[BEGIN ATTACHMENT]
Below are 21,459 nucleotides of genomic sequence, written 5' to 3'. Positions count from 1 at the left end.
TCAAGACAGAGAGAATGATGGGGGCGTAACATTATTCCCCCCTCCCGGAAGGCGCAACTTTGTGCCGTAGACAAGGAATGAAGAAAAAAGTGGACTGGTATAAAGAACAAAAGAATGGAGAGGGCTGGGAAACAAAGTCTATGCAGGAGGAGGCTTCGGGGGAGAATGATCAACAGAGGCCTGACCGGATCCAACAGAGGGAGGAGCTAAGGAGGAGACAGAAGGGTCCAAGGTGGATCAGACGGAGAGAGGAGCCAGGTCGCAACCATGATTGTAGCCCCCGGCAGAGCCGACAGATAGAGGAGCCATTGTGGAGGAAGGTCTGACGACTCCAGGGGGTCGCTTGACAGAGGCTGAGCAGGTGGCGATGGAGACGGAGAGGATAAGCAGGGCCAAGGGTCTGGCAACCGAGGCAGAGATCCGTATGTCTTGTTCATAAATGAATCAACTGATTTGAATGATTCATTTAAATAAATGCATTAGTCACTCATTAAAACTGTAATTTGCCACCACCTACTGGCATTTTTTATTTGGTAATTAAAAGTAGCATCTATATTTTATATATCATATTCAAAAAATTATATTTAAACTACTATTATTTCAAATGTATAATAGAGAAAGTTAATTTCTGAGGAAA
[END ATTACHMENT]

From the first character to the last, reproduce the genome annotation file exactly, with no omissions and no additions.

Below are 21,459 nucleotides of genomic sequence, written 5' to 3'. Positions count from 1 at the left end.
TCAAGACAGAGAGAATGATGGGGGCGTAACATTATTCCCCCCTCCCGGAAGGCGCAACTTTGTGCCGTAGACAAGGAATGAAGAAAAAAGTGGACTGGTATAAAGAACAAAAGAATGGAGAGGGCTGGGAAACAAAGTCTATGCAGGAGGAGGCTTCGGGGGAGAATGATCAACAGAGGCCTGACCGGATCCAACAGAGGGAGGAGCTAAGGAGGAGACAGAAGGGTCCAAGGTGGATCAGACGGAGAGAGGAGCCAGGTCGCAACCATGATTGTAGCCCCCGGCAGAGCCGACAGATAGAGGAGCCATTGTGGAGGAAGGTCTGACGACTCCAGGGGGTCGCTTGACAGAGGCTGAGCAGGTGGCGATGGAGACGGAGAGGATAAGCAGGGCCAAGGGTCTGGCAACCGAGGCAGAGATCCGTATGTCTTGTTCATAAATGAATCAACTGATTTGAATGATTCATTTAAATAAATGCATTAGTCACTCATTAAAACTGTAATTTGCCACCACCTACTGGCATTTTTTATTTGGTAATTAAAAGTAGCATCTATATTTTATATATCATATTCAAAAAATTATATTTAAACTACTATTATTTCAAATGTATAATAGAGAAAGTTAATTTCTGAGGAAA